Key traits and competences include cultural intelligence, a learning mindset, flexibility, collaboration, empathy, curiosity and humility.
2. De-bias processes, policies, and practices
If you have gathered and analysed diversity data on your everyday processes, you will have an idea of where differential outcomes are likely to emerge.
Delta Alpha Psi’s Opportunity Cycle infographic also shows how a lack of inclusion can lead to cumulative disadvantage for some, whilst those who ‘fit’ from the outset are likely to accumulate advantages.
3. Positive action, adjustments, and tailored support
Consider whether and when it's necessary to do things differently for some groups or to level the playing field.
4. Inclusive culture and reputation
This means ensuring the working environment, behaviours and day-to-day interactions reflect D&I values.
Actions that have worked elsewhere
Case studies of what has worked in similar firms can be helpful when planning your own action. We're sharing case studies and tips from other firms on different aspects of D&I.
When using case studies for ideas and learning, avoid the temptation to simply copy what you see others doing on D&I. Ask:
- what evidence of change is there following the action?
- was the other firm facing similar problems to yours?
- were there reasons why it succeeded that do not apply in your firm’s case?
- would the approach need to be adapted or additional actions taken before implementing in your firm?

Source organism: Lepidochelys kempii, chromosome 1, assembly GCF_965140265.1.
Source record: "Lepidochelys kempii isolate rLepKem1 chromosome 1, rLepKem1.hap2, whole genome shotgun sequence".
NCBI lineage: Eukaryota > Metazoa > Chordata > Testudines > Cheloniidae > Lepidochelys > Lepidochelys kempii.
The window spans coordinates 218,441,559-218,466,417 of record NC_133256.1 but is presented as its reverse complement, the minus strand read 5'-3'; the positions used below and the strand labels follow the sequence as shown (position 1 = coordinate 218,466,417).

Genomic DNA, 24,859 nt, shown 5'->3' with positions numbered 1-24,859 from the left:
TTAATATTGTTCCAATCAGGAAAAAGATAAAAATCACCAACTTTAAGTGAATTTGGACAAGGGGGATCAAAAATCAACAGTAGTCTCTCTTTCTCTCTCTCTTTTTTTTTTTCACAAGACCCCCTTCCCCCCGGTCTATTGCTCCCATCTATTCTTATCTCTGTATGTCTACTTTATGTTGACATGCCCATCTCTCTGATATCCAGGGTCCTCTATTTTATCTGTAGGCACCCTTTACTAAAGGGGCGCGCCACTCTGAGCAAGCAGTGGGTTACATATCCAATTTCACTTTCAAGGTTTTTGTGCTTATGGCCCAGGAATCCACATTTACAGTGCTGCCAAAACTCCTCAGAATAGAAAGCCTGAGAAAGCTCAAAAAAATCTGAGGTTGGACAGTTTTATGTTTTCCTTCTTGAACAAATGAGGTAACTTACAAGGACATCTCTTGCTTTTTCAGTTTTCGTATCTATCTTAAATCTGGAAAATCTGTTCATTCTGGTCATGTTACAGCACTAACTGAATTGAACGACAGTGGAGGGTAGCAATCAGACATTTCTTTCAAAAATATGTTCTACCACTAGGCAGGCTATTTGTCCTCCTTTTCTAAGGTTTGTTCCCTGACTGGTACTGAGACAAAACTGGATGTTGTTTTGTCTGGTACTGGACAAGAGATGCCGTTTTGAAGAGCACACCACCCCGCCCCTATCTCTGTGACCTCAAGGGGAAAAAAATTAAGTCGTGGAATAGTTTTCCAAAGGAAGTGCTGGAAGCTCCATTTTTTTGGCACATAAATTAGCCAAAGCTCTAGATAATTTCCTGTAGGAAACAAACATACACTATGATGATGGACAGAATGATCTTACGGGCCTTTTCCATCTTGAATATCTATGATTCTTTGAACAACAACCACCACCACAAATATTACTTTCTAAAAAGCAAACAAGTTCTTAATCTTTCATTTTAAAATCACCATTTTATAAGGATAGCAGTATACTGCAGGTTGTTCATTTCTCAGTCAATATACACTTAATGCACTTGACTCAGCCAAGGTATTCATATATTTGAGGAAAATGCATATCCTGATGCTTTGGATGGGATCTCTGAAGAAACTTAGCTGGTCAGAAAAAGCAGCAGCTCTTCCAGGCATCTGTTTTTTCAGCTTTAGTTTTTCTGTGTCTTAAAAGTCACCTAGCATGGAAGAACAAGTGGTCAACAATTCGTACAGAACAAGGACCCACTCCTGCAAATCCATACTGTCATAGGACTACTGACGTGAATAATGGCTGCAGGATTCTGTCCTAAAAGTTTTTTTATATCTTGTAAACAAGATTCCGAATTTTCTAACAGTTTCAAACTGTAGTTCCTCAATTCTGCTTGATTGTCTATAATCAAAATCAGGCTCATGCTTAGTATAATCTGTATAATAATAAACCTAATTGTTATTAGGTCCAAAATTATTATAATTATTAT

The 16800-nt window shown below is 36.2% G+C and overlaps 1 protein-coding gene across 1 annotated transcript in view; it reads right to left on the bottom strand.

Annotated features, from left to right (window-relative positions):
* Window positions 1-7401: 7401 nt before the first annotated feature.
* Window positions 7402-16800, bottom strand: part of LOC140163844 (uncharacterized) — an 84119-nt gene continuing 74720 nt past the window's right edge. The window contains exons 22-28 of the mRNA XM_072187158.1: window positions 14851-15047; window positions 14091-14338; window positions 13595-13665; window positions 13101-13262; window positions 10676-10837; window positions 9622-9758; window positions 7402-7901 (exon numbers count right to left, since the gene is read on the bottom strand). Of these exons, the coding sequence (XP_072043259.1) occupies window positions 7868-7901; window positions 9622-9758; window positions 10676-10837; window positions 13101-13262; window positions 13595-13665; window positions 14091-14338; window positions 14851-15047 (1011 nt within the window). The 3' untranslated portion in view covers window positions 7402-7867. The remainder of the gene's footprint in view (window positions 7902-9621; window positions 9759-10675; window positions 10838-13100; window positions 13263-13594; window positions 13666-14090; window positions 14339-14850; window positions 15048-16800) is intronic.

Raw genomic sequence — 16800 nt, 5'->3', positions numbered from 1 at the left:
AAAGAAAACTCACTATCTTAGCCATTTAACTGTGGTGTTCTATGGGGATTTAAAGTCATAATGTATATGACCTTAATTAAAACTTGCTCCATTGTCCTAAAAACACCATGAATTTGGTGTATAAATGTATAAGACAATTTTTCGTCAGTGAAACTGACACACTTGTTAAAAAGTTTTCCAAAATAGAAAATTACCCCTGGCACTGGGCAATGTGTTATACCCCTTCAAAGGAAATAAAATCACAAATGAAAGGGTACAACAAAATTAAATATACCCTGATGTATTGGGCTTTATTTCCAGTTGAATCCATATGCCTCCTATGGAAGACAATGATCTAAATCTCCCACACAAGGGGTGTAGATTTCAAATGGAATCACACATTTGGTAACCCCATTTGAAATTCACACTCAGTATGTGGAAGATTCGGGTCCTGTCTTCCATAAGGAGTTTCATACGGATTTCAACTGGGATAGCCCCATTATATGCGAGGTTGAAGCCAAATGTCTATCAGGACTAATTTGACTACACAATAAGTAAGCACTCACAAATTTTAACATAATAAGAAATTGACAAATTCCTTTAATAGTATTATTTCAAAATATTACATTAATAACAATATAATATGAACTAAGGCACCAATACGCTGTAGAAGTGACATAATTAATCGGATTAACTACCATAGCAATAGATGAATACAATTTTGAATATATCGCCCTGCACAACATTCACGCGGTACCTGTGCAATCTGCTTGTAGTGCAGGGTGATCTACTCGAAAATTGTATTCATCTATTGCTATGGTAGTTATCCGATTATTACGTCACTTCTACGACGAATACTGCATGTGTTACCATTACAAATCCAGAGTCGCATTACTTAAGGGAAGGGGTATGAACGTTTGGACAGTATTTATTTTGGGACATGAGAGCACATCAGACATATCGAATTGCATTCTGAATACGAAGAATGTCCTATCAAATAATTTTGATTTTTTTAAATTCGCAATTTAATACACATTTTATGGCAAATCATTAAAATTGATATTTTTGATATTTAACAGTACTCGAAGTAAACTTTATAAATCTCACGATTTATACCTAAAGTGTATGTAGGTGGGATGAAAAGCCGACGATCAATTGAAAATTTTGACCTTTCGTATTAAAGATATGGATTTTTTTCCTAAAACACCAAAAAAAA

This report provides a review of the evidence of what works on D&I, including effectiveness of diversity training, positive action and removing bias from recruitment and selection:
This research identifies the six signature traits needed for leaders to thrive in a diverse world:
Guidance for firms on contextualised and blind recruitment, positive action, reasonable adjustments, support for transgender staff, support for women during menopause, and tips on being an active bystander:
- Fair recruitment toolkit
- Positive action
- Reasonable adjustments in organisations – best practice for disability inclusion
- Easy wins and action points for disability inclusion
- Transition and change to gender expression template
- Experiencing menopause in the legal profession
- Challenge can be challenging: being an active bystander
What are resources?
Resources are the time, money, skills and expertise needed to implement actions.
Why are resources important?
Without committing the required resources, D&I will not be progressed in your firm.